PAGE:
[ILUG] SSH bandwidth usage.
Kieran.Tully AT acm.org
kieran.tully at gmail.com
Wed Mar 30 17:21:39 IST 2005
On Wed, 30 Mar 2005 16:51:25 +0100, Colm MacCarthaigh <colm at stdlib.net> wrote:
> On Wed, Mar 30, 2005 at 04:43:26PM +0100, Kieran.Tully AT acm.org wrote:
>> A conscientious network user would install a sniffer to measure how
much of the
> > network traffic they were responsible for. Of course you'd need more than one
> > to get a fully representative picture of the network usage.
> sniffers arn't terribly useful for gauging how much traffic you're
> generating. Interface counters are a more reliable, and far easier tool
If it was me I'd look of what proportion of the total traffic I was
rather than local interface totals. Though admittedly your sniffer
would have to be
well-placed to tell you anything useful in a switched network (barring
/ARP poisoning etc.).
> Depending on the quality of the NAT device, the actual recourse the
> resource utilisation can be tiny, but it is there and can add to what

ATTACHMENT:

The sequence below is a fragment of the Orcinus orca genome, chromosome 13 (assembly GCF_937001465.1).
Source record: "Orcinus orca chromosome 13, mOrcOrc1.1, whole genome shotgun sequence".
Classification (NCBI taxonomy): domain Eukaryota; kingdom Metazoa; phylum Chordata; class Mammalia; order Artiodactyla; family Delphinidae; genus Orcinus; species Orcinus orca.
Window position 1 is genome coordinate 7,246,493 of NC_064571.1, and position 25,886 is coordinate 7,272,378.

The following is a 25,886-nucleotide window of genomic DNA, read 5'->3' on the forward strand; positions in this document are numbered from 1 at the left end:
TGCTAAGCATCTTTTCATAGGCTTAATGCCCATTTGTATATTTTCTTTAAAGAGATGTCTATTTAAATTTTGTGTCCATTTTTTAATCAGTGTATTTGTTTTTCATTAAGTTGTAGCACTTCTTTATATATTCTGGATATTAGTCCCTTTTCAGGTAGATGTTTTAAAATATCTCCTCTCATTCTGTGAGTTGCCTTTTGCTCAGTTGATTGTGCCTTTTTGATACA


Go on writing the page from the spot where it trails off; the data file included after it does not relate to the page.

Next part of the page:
> the network administrators have to manage. To facilitate the SSH
> connections they might have to lengthen the timeout period on that state
> for example - which definitely will increase the ammount of memory they
> need and so on. (Or of course they can just tell you to use keepalives).
Speaking of which, I have a persistent ssh connection setup to a
remote server, which
stays up indefinitely. When I initiate the connection from a different
local server, it times
out. Both servers run Linux and OpenSSH. The same firewall is in the
middle in both
cases, but I don't want to fiddle with it.
Apart from the TCP keepalive settings and the ssh socket and
application level keepalives (various handled in /proc, sshd_config
and ssh_config) is there anything
else I should check for differences?
Not critical, so I haven't had a chance to do a detailed analysis.
But if anyone has any suggestions for the "obvious" thing I've
Kieran Tully, Software Developer and Tenor
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